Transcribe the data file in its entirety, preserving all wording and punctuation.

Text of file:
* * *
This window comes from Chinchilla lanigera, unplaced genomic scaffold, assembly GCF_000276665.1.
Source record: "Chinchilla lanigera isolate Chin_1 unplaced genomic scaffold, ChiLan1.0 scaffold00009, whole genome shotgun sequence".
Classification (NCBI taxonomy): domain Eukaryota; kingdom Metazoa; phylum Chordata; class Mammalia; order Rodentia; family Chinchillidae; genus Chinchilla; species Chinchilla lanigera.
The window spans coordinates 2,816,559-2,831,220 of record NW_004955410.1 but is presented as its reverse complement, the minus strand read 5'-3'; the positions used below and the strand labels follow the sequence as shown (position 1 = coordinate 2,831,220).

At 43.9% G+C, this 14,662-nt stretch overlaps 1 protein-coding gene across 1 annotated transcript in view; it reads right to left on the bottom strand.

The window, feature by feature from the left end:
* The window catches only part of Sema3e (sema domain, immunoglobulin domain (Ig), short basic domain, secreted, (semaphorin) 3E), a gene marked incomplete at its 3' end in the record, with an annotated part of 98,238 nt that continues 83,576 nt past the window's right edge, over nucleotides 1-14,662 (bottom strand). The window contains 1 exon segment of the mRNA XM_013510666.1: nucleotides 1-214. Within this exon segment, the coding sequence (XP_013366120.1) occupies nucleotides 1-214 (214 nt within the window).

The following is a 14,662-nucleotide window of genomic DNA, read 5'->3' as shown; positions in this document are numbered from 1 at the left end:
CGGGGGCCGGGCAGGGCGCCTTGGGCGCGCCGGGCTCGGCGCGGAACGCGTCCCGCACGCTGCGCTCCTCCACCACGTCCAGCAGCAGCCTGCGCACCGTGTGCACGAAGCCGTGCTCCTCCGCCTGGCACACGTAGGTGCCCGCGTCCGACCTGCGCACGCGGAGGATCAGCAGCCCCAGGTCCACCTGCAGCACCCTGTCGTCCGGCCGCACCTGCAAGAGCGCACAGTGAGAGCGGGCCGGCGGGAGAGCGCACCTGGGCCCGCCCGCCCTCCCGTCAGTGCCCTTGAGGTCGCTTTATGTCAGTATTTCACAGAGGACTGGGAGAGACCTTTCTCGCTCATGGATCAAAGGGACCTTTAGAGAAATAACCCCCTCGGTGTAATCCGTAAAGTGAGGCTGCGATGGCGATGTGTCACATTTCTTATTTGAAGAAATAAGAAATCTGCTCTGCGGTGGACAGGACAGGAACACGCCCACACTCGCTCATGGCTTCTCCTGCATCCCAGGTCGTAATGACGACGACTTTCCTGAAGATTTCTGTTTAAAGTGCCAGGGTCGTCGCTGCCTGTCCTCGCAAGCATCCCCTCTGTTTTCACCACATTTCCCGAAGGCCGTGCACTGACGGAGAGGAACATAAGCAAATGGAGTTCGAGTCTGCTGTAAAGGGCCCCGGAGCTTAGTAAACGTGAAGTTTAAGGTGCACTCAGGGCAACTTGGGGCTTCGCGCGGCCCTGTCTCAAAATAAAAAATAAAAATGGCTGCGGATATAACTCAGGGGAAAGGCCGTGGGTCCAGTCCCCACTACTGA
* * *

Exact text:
This window comes from Chinchilla lanigera, unplaced genomic scaffold, assembly GCF_000276665.1.
Source record: "Chinchilla lanigera isolate Chin_1 unplaced genomic scaffold, ChiLan1.0 scaffold00009, whole genome shotgun sequence".
Classification (NCBI taxonomy): domain Eukaryota; kingdom Metazoa; phylum Chordata; class Mammalia; order Rodentia; family Chinchillidae; genus Chinchilla; species Chinchilla lanigera.
The window spans coordinates 2,816,559-2,831,220 of record NW_004955410.1 but is presented as its reverse complement, the minus strand read 5'-3'; the positions used below and the strand labels follow the sequence as shown (position 1 = coordinate 2,831,220).

At 43.9% G+C, this 14,662-nt stretch overlaps 1 protein-coding gene across 1 annotated transcript in view; it reads right to left on the bottom strand.

The window, feature by feature from the left end:
* The window catches only part of Sema3e (sema domain, immunoglobulin domain (Ig), short basic domain, secreted, (semaphorin) 3E), a gene marked incomplete at its 3' end in the record, with an annotated part of 98,238 nt that continues 83,576 nt past the window's right edge, over nucleotides 1-14,662 (bottom strand). The window contains 1 exon segment of the mRNA XM_013510666.1: nucleotides 1-214. Within this exon segment, the coding sequence (XP_013366120.1) occupies nucleotides 1-214 (214 nt within the window).

The following is a 14,662-nucleotide window of genomic DNA, read 5'->3' as shown; positions in this document are numbered from 1 at the left end:
CGGGGGCCGGGCAGGGCGCCTTGGGCGCGCCGGGCTCGGCGCGGAACGCGTCCCGCACGCTGCGCTCCTCCACCACGTCCAGCAGCAGCCTGCGCACCGTGTGCACGAAGCCGTGCTCCTCCGCCTGGCACACGTAGGTGCCCGCGTCCGACCTGCGCACGCGGAGGATCAGCAGCCCCAGGTCCACCTGCAGCACCCTGTCGTCCGGCCGCACCTGCAAGAGCGCACAGTGAGAGCGGGCCGGCGGGAGAGCGCACCTGGGCCCGCCCGCCCTCCCGTCAGTGCCCTTGAGGTCGCTTTATGTCAGTATTTCACAGAGGACTGGGAGAGACCTTTCTCGCTCATGGATCAAAGGGACCTTTAGAGAAATAACCCCCTCGGTGTAATCCGTAAAGTGAGGCTGCGATGGCGATGTGTCACATTTCTTATTTGAAGAAATAAGAAATCTGCTCTGCGGTGGACAGGACAGGAACACGCCCACACTCGCTCATGGCTTCTCCTGCATCCCAGGTCGTAATGACGACGACTTTCCTGAAGATTTCTGTTTAAAGTGCCAGGGTCGTCGCTGCCTGTCCTCGCAAGCATCCCCTCTGTTTTCACCACATTTCCCGAAGGCCGTGCACTGACGGAGAGGAACATAAGCAAATGGAGTTCGAGTCTGCTGTAAAGGGCCCCGGAGCTTAGTAAACGTGAAGTTTAAGGTGCACTCAGGGCAACTTGGGGCTTCGCGCGGCCCTGTCTCAAAATAAAAAATAAAAATGGCTGCGGATATAACTCAGGGGAAAGGCCGTGGGTCCAGTCCCCACTACTGA